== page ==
Introducing the new Lexer

Last time I showed you some test results of the performance of CoolBasic V3 compiler. The numbers weren’t too appealing when the compiler was fed a huge special kind of a test file. The structure of that certain file caused some compiler bottlenecks to amplify, which resulted in slower compile time than expected. All this got me into thinking of more optimized ways to apply lexical analysis, parsing, analyzing and code transformation. In my previous blogging I introduced some visions of mine in how to fix those issues, and the modifications to the lexer are now in place.

The lexer is executed in the beginning of the compilation process. It’s responsible for identifying tokens from the file stream and then saving the tokens to a linked list for later processing. This new implementation also uses the new fast FileReader, and it features full widechar conversion and Unicode support. The lexer also now utilizes the new GlobalMemoryCache system and super-fast linked list system. In addition, the compiler now runs in both 32-bit and 64-bit mode. So, lots of new technologies have already been implemented, and the base to build the parser and analyzer upon, is eventually materializing. It wasn’t easy to come through, though.

My first idea was to use hand-written Assembly code in order to jump between different lexer states without actually needing to test any conditions for it. Basically the FileReader just called asm jmp to certain label address that was dynamically stored in a variable. It was faster than a procedure call, and certainly faster than a procedure call + set of conditions to test the lexer state against, but I found out the hard way that this wasn’t the most secure way of controlling the program flow: I experienced some odd side-effects I couldn’t explain what caused them, so I eventually threw the Assembly code out of the window, and did it in the “right” ™ way. In addition, in 64-bit mode you’d have to use the qword modifier in order to perform the asm jmp anyway, which for some reason, is slower than in 32-bit mode – in fact it would’ve been a bit slower than a standard procedure call.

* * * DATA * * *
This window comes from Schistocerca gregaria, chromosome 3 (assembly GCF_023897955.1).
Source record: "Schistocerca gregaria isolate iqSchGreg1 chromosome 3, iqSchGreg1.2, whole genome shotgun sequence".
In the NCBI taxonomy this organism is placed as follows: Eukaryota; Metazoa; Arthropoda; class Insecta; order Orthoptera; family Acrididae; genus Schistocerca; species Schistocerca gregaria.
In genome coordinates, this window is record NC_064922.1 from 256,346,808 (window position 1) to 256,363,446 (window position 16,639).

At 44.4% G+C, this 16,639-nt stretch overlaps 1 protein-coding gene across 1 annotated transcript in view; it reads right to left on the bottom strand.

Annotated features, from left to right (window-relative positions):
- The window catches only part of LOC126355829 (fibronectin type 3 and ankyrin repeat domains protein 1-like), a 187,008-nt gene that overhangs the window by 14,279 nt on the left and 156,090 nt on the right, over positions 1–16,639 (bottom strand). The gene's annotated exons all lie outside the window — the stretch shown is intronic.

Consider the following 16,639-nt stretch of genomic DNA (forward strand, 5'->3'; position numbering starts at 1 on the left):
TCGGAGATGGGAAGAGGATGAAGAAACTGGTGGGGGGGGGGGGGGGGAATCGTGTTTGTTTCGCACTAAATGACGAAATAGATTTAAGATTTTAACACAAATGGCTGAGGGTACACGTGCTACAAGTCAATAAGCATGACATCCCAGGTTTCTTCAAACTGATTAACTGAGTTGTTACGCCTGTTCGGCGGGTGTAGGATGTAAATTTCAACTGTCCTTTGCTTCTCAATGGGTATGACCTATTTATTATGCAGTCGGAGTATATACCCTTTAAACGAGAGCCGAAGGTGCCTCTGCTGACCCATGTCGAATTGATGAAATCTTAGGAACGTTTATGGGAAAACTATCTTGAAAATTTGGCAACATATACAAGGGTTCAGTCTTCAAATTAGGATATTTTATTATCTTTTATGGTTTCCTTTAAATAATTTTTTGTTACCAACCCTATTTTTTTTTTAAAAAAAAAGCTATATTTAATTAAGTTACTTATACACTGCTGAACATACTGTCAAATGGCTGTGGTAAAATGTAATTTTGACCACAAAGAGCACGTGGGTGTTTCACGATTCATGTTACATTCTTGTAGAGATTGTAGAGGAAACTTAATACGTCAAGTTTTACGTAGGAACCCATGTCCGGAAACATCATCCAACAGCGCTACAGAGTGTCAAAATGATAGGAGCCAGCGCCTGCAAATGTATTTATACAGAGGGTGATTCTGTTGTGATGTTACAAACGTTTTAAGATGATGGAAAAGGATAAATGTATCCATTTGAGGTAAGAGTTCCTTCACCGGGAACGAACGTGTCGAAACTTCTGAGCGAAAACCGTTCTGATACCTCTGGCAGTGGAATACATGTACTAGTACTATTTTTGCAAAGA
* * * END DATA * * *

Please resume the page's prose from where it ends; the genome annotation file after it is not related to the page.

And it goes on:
During my “happy” Assembly experimentation I experienced very slow compilation (probably lost some hair and/or beard because of it). First I thought it was because of my bad asm-cookings, but the problem persisted even after I removed all hand-written Assembly from the source. After lots of digging and peeking, I finally found the cause: It was just one little procedure that gets called only once per line, but which took 0.8 milliseconds to complete every time. For big test files (11,000 lines+) this adds up. It took me countless of hours and lots of cursing, but when this little issue had been identified and properly handled, the lexer had finally reborn.

The lexer is now indeed very quick – I’d say I achieved my goal. The difference compared to the previous V3 lexer (which also was quite fast for “normal” code i.e. a code somebody would actually write and not artificially created and absurdly large test files) is notable: The new lexer outperforms the previous V3 lexer by up to 6X! The performance was measured with 5 artificially generated, and relatively large, test files as follows:

File size: 4.5Mb
Physical code lines: 11,000
Average line length: 1,100 characters
Consists of keywords, identfiers (6-10 charactes each), integral and decimal numbers (5-7 characters each), parentheses and wide range of different operators
1.6 million tokens
File read + full lexical analysis: 0.36 seconds on average